By: Jason Hsu
High frequency trading (“HFT,” and also known as low-latency trading) is the use of automated programs to execute securities orders rapidly, generally to take advantage of small market disparities. Importantly, statistics indicate that HFT currently comprises approximately 50% to 70% of United States daily equity volume.
While HFT has undeniably provided important benefits for investors, it has also been heavily criticized, receiving blame for the May 2010 “flash crash,” and other recent ‘market glitches.’ As a result, HFT has become increasingly scrutinized by regulators around the globe, with Germany recently unveiling broad legislation over the practice, and with the EU and the SEC considering similar measures.
There is general agreement that HFT provides two major benefits to the market: providing market liquidity and reducing transaction costs for investors. As HFT has substantially increased equity volume, liquidity is improved by allowing investors to enter and exit the market at their desired prices. Indeed, some commentators suggest that the United States’ preference for increased liquidity has been an obstacle to increased regulation. Moreover, as HFT firms attempt to arbitrage bid-ask spreads, spreads tighten and lower transaction costs for all market participants.
Nonetheless, HFT has increasingly attracted criticism from academics, media, and industry experts alike. The undercurrent of criticism appears to be leveraged at the diminishing returns that HFT provides, with some claiming that further improving HFT has “no social benefit.” This argument posits that most investors do not require the speed that HFT firms can harness and only marginally benefit from further increases in trading speed generally, if at all.
While HFT has been credited with reducing market volatility by reducing spreads, major criticism has also been leveled that HFT may actually increase market volatility. The most common way that HFT may lend to market volatility is by facilitating “flash crashes,” where unexpected market events lead to sudden and significant sell-offs by automated trading – the most prominent example occurred in May 2010, when the Dow Jones Industrial Average dropped over 1000 points within five minutes. Furthermore, David Lauer, a former HFT consultant, testified before Congress that “mini flash crashes” occur nearly every day on individual stocks.
HFT has also been blamed for various recent stock market ‘glitches’ (thus affecting market volatility), including the botched Facebook IPO, when trade cancellations repeatedly interrupted the computer system attempting to settle on an opening price for the stock, and the Knight Capital fiasco in early August, when the firm lost $440 million dollars due to software that entered into “millions of faulty trades in less than an hour.”
Such incidents can be largely attributed to accidental glitches or misunderstandings of how the HFT algorithms work in complex or novel situations. However, allegations have also surfaced of illegal activities involving HFT such as flash trading, front running and “hide not slide” orders. All of these activities capitalize on the sheer speed of HFT: issuing high volumes of orders that will not be filled to gauge market interest and capturing arbitrage by selling to less nimble firms at a higher price (flash trading); simply placing new orders ahead of existing ones to capture that arbitrage (front running); or placing orders that will either eventually be placed ahead of existing orders (hide not slide). The law generally requires that orders placed first are filled first (although front running is illegal by SEC judicial and administrative precedent and SEC SRO rulemaking; see generally, 17 C.F.R. § 240.10b).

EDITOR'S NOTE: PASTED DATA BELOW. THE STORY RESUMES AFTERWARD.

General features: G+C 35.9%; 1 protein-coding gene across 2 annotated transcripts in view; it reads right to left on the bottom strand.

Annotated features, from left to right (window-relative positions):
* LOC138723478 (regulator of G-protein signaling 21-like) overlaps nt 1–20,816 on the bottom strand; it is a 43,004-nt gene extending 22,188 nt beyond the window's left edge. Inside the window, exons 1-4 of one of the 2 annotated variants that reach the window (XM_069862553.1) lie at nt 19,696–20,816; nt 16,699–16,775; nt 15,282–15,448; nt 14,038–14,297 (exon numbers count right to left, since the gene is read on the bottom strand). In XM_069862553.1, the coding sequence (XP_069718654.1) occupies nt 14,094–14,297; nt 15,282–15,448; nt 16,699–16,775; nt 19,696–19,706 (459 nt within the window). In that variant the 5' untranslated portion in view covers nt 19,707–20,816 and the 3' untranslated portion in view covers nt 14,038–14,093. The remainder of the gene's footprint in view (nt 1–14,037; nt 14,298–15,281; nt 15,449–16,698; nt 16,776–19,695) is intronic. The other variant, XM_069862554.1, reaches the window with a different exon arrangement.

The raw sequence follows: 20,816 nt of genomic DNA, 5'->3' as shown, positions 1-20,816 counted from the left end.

Current and proposed regulations
In light of heightened concerns about HFT, regulators worldwide have increasingly begun to investigate HFT practices. The most recent and broad legislation in the area comes from Germany. Among its provisions, Germany seeks to require traders using HFT to register with a supervisory agency, collect fees from frequent HFT users, and install kill switches to halt trading if problems are detected. The EU is also considering placing a speed limit on HFT orders, by requiring firms to hold their orders for at least half a second (where most HFT orders are issued in milliseconds). Such a regulation would directly interfere with the HFT practice of ‘flash trading,’ where buy and sell orders are issued in rapid succession simply to gauge interest and confuse other traders.
In the U.S., the SEC has been slow to regulate HFT. However, the increasing visibility and media scrutiny of HFT has brought calls for reform by legislators and the public. For example, the Senate recently held a hearing wherein industry professionals and experts provided written testimony related to HFT. The SEC has also ramped up its own efforts to understand and better regulate HFT. Numerous regulations to reign in HFT have been proposed. These proposals include installing systems to track and audit trades, requiring firms to install kill switches to halt trading instantly, requiring more thorough testing of software, and imposing fees on canceled trades.
High frequency trading has undoubtedly produced real benefits for average investors, by improving market liquidity and reducing transaction costs. However, it also appears clear that incremental improvements in HFT are producing diminishing returns and may even be detrimental to the overall market – the botched Facebook IPO and the Knight Capital fiasco are prime examples, as well as possible illegal activities that exploit HFT’s capabilities. As a result, regulators worldwide are investigating HFT more closely. Hopefully, such regulations will be able to preserve the benefits that HFT provides, while reining in exploitative practices.